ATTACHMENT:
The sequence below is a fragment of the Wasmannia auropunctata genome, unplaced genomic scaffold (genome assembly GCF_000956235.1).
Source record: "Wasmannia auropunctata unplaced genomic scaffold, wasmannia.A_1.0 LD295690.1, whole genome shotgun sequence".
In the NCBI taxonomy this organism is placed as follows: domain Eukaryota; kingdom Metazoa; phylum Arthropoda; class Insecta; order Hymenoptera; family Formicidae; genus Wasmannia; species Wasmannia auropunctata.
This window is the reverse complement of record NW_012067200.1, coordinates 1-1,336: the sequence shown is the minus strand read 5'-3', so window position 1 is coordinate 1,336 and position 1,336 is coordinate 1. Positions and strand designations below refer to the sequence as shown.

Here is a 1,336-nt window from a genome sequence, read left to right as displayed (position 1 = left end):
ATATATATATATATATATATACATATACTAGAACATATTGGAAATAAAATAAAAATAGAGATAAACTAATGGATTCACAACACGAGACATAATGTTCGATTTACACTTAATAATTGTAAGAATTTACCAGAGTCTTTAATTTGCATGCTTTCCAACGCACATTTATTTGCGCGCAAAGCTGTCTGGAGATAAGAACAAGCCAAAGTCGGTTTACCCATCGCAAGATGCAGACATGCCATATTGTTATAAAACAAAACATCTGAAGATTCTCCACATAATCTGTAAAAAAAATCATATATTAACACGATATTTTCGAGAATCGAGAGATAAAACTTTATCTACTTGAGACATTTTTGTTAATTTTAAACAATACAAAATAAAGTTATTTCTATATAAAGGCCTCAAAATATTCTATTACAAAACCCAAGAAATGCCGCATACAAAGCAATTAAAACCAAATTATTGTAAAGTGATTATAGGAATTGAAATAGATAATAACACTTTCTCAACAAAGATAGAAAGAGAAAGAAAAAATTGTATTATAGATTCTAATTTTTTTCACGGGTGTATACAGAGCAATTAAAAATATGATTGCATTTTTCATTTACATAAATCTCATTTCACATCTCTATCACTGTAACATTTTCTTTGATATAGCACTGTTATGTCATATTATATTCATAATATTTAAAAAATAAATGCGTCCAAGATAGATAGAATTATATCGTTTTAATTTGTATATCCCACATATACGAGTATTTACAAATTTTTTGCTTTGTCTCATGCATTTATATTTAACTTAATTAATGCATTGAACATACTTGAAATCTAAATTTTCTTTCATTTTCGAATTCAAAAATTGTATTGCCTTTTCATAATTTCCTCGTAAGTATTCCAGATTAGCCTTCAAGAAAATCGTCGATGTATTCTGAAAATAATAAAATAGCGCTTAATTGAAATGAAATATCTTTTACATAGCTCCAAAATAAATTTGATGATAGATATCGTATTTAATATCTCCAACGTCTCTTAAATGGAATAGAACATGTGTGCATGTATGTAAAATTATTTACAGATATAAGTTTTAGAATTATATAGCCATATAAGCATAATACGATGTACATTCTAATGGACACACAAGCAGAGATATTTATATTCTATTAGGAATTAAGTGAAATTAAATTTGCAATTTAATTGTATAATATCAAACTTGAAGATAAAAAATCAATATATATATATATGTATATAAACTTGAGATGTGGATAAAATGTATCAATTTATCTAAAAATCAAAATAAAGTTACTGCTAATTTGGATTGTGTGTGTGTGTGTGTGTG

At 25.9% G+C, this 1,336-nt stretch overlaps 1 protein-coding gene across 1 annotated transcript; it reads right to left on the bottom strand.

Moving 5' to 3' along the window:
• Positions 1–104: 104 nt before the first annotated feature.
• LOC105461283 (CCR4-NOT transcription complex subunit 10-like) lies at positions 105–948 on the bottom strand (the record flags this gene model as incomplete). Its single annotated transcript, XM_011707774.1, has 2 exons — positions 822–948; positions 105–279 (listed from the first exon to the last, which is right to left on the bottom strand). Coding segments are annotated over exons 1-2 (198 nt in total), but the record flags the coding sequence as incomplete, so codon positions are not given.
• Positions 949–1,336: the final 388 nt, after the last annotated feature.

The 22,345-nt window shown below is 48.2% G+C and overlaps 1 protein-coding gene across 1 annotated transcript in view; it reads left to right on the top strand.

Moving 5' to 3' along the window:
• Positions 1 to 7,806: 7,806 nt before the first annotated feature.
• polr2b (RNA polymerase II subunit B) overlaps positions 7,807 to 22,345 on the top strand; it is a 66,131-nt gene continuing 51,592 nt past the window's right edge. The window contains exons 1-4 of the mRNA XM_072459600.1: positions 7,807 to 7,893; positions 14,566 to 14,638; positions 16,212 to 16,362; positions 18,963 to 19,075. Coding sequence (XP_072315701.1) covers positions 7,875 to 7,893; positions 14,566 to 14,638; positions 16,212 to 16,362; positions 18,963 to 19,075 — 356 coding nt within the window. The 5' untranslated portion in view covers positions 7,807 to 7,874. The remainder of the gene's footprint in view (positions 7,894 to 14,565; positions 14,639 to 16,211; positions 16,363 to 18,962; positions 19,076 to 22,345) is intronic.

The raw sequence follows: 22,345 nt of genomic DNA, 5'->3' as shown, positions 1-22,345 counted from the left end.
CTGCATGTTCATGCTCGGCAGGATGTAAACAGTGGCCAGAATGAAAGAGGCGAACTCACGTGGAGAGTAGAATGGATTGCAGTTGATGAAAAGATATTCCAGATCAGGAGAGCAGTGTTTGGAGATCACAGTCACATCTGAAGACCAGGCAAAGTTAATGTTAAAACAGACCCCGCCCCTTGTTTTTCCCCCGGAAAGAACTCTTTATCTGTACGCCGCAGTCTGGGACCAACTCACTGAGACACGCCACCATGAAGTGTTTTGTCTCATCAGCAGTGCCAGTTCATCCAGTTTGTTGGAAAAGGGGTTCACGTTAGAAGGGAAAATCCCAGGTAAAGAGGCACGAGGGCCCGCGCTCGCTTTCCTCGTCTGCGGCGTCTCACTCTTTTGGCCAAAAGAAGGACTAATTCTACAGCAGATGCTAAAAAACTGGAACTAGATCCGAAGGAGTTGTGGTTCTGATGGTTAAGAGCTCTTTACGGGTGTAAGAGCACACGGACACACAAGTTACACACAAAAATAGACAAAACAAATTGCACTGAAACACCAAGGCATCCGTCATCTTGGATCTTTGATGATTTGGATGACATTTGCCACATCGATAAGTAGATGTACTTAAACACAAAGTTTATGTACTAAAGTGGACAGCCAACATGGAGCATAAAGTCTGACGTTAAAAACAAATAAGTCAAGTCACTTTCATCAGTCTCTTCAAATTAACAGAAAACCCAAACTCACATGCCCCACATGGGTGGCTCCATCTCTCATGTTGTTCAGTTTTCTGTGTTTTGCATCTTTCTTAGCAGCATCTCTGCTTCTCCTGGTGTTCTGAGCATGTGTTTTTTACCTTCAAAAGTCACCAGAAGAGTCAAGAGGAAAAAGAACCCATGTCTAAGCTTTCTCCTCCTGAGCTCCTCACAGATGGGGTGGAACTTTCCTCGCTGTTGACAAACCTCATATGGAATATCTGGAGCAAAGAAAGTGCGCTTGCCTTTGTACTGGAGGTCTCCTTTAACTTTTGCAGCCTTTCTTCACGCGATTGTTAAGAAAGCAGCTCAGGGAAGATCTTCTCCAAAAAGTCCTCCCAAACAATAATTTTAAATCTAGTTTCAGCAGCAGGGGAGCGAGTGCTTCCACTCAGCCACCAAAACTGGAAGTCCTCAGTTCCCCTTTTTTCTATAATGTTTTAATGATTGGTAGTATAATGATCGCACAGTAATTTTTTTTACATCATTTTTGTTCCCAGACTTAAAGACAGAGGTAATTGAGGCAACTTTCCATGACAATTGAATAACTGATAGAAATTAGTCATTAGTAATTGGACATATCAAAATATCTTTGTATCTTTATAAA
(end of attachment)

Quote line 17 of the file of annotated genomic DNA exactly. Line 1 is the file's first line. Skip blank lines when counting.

CTGCATGTTCATGCTCGGCAGGATGTAAACAGTGGCCAGAATGAAAGAGGCGAACTCACGTGGAGAGTAGAATGGATTGCAGTTGATGAAAAGATATTCCAGATCAGGAGAGCAGTGTTTGGAGATCACAGTCACATCTGAAGACCAGGCAAAGTTAATGTTAAAACAGACCCCGCCCCTTGTTTTTCCCCCGGAAAGAACTCTTTATCTGTACGCCGCAGTCTGGGACCAACTCACTGAGACACGCCACCATGAAGTGTTTTGTCTCATCAGCAGTGCCAGTTCATCCAGTTTGTTGGAAAAGGGGTTCACGTTAGAAGGGAAAATCCCAGGTAAAGAGGCACGAGGGCCCGCGCTCGCTTTCCTCGTCTGCGGCGTCTCACTCTTTTGGCCAAAAGAAGGACTAATTCTACAGCAGATGCTAAAAAACTGGAACTAGATCCGAAGGAGTTGTGGTTCTGATGGTTAAGAGCTCTTTACGGGTGTAAGAGCACACGGACACACAAGTTACACACAAAAATAGACAAAACAAATTGCACTGAAACACCAAGGCATCCGTCATCTTGGATCTTTGATGATTTGGATGACATTTGCCACATCGATAAGTAGATGTACTTAAACACAAAGTTTATGTACTAAAGTGGACAGCCAACATGGAGCATAAAGTCTGACGTTAAAAACAAATAAGTCAAGTCACTTTCATCAGTCTCTTCAAATTAACAGAAAACCCAAACTCACATGCCCCACATGGGTGGCTCCATCTCTCATGTTGTTCAGTTTTCTGTGTTTTGCATCTTTCTTAGCAGCATCTCTGCTTCTCCTGGTGTTCTGAGCATGTGTTTTTTACCTTCAAAAGTCACCAGAAGAGTCAAGAGGAAAAAGAACCCATGTCTAAGCTTTCTCCTCCTGAGCTCCTCACAGATGGGGTGGAACTTTCCTCGCTGTTGACAAACCTCATATGGAATATCTGGAGCAAAGAAAGTGCGCTTGCCTTTGTACTGGAGGTCTCCTTTAACTTTTGCAGCCTTTCTTCACGCGATTGTTAAGAAAGCAGCTCAGGGAAGATCTTCTCCAAAAAGTCCTCCCAAACAATAATTTTAAATCTAGTTTCAGCAGCAGGGGAGCGAGTGCTTCCACTCAGCCACCAAAACTGGAAGTCCTCAGTTCCCCTTTTTTCTATAATGTTTTAATGATTGGTAGTATAATGATCGCACAGTAATTTTTTTTACATCATTTTTGTTCCCAGACTTAAAGACAGAGGTAATTGAGGCAACTTTCCATGACAATTGAATAACTGATAGAAATTAGTCATTAGTAATTGGACATATCAAAATATCTTTGTATCTTTATAAA